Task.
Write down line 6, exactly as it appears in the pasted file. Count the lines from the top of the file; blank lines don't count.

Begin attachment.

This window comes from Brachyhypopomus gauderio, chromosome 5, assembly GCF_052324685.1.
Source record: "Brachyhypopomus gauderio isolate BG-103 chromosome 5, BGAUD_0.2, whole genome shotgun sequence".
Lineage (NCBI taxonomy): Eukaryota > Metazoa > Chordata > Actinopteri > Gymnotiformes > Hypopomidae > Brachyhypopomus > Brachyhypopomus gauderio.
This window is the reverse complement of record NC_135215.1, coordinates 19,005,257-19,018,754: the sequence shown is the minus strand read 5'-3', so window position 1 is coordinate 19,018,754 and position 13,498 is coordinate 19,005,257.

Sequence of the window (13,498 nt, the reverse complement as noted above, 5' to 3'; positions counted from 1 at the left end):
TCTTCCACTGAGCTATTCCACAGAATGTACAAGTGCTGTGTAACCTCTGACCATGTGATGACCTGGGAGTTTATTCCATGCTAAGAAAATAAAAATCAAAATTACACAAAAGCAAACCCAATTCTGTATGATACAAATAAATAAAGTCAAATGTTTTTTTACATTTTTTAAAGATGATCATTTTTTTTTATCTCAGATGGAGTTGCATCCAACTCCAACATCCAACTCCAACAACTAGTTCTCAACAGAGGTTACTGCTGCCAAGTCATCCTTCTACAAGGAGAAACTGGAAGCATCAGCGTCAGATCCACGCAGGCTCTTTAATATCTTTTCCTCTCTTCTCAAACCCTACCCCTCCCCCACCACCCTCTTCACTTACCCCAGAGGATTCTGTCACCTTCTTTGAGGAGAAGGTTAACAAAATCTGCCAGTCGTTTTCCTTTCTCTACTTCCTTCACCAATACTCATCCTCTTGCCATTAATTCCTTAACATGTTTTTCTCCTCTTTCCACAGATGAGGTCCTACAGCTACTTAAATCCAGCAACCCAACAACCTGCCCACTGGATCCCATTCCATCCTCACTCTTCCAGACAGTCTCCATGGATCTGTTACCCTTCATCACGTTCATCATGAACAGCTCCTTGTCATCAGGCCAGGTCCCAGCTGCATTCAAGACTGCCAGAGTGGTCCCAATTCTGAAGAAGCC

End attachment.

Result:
TCTTCCACTGAGCTATTCCACAGAATGTACAAGTGCTGTGTAACCTCTGACCATGTGATGACCTGGGAGTTTATTCCATGCTAAGAAAATAAAAATCAAAATTACACAAAAGCAAACCCAATTCTGTATGATACAAATAAATAAAGTCAAATGTTTTTTTACATTTTTTAAAGATGATCATTTTTTTTTATCTCAGATGGAGTTGCATCCAACTCCAACATCCAACTCCAACAACTAGTTCTCAACAGAGGTTACTGCTGCCAAGTCATCCTTCTACAAGGAGAAACTGGAAGCATCAGCGTCAGATCCACGCAGGCTCTTTAATATCTTTTCCTCTCTTCTCAAACCCTACCCCTCCCCCACCACCCTCTTCACTTACCCCAGAGGATTCTGTCACCTTCTTTGAGGAGAAGGTTAACAAAATCTGCCAGTCGTTTTCCTTTCTCTACTTCCTTCACCAATACTCATCCTCTTGCCATTAATTCCTTAACATGTTTTTCTCCTCTTTCCACAGATGAGGTCCTACAGCTACTTAAATCCAGCAACCCAACAACCTGCCCACTGGATCCCATTCCATCCTCACTCTTCCAGACAGTCTCCATGGATCTGTTACCCTTCATCACGTTCATCATGAACAGCTCCTTGTCATCAGGCCAGGTCCCAGCTGCATTCAAGACTGCCAGAGTGGTCCCAATTCTGAAGAAGCC